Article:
Before I get into the meat of the blog post, I just have to squee a little regarding my most recent book purchase: Eyewitness Companions Architecture, an entry in the series from the Dorling Kindersley publishing company who, I am guessing, have realized the insane popularity of their children’s guide books because now they seem to be publishing reams of adult-level guide books covering all sorts of topics. I have most of the big ones, like their Human, Animal, Plant, Earth, Universe, Battle and Weapon, and now I’m discovering smaller books running the gamut from Gemstones to Religion. Love ‘em. They are walking idea encyclopedias; you can’t turn a page and not get a spark. And, bonus, no more hunting for the word to describe what you can visualize in your mind but cannot verbalize to save your life. This architecture book will help so much in one WTBIP (Work To Be In Progress) that is a novel or two down the line.
Anyways, what I’m writing about is this blog entry, Ignore Anyone Who Tells You To Write, Write, Write.
Essentially, he feels like the blanket advice of write, write, write can be unhelpful, if not downright detrimental. That just ploughing through all problems, whether they be life or fictional, is the only solution. That writers do a lot more than just typing out words. It takes planning, reassessment, and sometimes life does get in the way. (See the bleeding analogy.) Above all, the writer must find their own path through the wilderness, must find what works for them, and damn any advice that tells them It Must Be This Way.
Which, fair enough. There is never a single way to turn this crazy, weird, impossible thing we all try to do into a crazy, weird and possible thing. But I think he’s missing the intended audience for this writing mantra. It’s not for working writers. Working writers already know their moods, know their strengths and limits, and have committed to making the impossible possible on whatever schedule they have deemed appropriate. They are already writing. They are already on their path.
The advice is for people who haven’t yet started the journey, who look at writing with the same awe and reverence as the medieval man might regard alchemy — full of dangerous and unknowable potential. They wish, they dream, they languish, instead of writing. They haven’t yet learned the chemistry of writing, that it is more sweat than magic, that there are patterns and reason behind it all, not magic and faith.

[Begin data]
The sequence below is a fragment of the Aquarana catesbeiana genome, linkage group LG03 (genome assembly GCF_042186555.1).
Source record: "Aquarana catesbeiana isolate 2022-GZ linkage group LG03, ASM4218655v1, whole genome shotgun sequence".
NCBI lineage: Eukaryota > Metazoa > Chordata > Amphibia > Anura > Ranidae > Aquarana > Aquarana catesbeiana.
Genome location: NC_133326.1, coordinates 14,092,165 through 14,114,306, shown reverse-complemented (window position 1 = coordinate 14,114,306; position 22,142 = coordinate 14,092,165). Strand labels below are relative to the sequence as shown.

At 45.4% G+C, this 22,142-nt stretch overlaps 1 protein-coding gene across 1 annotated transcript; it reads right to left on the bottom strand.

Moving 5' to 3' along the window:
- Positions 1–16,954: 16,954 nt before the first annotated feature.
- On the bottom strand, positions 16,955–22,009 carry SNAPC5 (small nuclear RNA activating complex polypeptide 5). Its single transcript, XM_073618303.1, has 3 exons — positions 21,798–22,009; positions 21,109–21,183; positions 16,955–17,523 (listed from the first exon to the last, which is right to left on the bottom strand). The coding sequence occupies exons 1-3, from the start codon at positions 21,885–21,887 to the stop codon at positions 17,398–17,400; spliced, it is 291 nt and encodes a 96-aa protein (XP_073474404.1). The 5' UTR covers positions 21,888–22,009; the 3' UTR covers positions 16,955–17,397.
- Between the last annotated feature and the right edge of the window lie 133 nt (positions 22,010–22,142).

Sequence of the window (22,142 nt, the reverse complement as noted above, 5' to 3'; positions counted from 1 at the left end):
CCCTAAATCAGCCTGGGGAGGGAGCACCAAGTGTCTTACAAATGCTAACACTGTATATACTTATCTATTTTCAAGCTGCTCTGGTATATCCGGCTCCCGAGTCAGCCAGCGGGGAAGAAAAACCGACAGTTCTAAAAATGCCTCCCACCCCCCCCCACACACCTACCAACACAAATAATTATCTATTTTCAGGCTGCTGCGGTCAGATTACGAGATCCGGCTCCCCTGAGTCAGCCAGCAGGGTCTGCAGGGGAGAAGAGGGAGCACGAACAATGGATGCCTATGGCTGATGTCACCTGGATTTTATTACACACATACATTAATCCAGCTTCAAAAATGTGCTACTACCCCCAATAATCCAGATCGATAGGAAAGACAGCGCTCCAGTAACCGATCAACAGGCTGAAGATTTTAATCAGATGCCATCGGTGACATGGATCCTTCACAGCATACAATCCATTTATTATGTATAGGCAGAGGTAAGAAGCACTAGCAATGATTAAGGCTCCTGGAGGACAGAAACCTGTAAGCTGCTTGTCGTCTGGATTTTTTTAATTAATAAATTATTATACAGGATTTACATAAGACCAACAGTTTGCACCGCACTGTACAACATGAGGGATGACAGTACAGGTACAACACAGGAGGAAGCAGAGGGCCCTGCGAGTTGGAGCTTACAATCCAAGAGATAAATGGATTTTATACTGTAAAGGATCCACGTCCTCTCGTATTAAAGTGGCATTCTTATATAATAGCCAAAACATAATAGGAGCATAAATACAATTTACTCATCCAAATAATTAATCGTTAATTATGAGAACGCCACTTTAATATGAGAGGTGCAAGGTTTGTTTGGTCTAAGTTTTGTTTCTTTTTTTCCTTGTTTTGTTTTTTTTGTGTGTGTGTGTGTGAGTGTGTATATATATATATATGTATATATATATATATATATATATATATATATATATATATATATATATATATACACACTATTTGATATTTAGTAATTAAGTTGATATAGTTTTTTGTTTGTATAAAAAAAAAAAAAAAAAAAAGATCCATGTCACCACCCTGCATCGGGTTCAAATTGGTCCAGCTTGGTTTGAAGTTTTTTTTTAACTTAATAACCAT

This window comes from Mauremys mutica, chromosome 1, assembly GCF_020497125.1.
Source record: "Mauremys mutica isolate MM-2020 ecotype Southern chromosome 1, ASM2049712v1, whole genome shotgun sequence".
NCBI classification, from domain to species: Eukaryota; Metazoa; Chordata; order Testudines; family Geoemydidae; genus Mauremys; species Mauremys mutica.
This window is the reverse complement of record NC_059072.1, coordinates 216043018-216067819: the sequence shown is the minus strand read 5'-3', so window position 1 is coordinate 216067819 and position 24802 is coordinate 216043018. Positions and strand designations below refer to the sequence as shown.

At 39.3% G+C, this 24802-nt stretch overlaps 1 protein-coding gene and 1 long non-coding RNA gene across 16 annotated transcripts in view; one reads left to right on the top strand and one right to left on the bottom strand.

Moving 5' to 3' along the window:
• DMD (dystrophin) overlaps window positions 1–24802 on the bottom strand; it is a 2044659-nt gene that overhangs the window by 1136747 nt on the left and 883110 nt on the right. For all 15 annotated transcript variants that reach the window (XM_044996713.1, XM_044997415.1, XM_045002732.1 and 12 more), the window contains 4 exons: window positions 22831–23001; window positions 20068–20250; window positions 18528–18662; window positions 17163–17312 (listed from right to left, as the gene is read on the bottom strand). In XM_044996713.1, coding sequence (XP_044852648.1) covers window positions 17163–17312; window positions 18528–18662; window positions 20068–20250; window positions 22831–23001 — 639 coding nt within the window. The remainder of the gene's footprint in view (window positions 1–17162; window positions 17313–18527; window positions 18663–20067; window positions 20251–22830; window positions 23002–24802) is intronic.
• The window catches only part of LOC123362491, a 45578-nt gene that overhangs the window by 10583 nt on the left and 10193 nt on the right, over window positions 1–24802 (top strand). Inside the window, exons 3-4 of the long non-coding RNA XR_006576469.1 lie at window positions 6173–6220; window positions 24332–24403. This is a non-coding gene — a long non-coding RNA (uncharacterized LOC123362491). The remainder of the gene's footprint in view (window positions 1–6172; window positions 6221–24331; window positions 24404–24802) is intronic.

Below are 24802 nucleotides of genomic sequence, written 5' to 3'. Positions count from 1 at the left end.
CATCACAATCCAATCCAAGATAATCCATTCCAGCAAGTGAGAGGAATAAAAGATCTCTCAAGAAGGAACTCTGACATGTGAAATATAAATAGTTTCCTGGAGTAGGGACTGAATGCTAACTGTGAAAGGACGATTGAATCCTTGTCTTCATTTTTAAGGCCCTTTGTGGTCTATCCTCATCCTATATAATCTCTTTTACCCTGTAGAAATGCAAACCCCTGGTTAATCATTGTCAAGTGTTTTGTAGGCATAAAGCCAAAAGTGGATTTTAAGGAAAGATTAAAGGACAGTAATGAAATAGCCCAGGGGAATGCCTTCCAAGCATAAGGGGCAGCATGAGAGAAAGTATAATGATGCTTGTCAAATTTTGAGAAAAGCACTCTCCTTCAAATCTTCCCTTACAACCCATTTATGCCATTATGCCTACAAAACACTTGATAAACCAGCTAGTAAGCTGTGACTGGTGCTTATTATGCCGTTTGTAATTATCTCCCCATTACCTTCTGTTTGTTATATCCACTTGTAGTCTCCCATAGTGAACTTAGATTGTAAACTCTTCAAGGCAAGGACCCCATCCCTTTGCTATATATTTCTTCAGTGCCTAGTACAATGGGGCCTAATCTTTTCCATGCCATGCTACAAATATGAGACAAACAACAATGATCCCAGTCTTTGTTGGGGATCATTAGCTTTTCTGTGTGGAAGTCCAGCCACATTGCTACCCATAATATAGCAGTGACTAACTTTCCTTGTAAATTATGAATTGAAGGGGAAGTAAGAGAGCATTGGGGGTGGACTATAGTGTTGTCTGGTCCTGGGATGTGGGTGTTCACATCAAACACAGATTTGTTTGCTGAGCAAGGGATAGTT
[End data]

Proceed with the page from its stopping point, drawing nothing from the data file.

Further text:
But this fundamental understanding can only be gained by writing. Lots.
When you can look at all the pieces of writing with an analytical mind, when you love it without revering (and fearing) it, then the advice to write, write, write may not apply like it once did. And that’s okay. Every writer writes their fiction in their own way. The advice (and the skills) that they need at the beginning of their journey will be different than what they need in the middle or at the end/apex of their career.
As one of these newbies who needed this advice, I can’t tell you how many times I read it (books, magazines, websites) before I actually took it seriously. In fact, the suggestions he offers for when you are stuck are exactly the same things I used to do — writing something else, planning and planning, waiting for inspiration — were what let me avoid the actual hard work of writing without me feeling bad about it. Not that they aren’t part of the process, but they cannot replace what you learn from doing. I don’t mystify the process any more, and that’s been huge for me.
I am far from being on the path yet, far from being what I consider a working writer (still too many kinks in the machine that need working out), but I can guarantee that any personal progress I have made has come from that old straw of write, write, write.
And that’s who the advice is for — the ones who haven’t yet looked behind the wizard’s curtain to see themselves standing there, fiddling with the levers.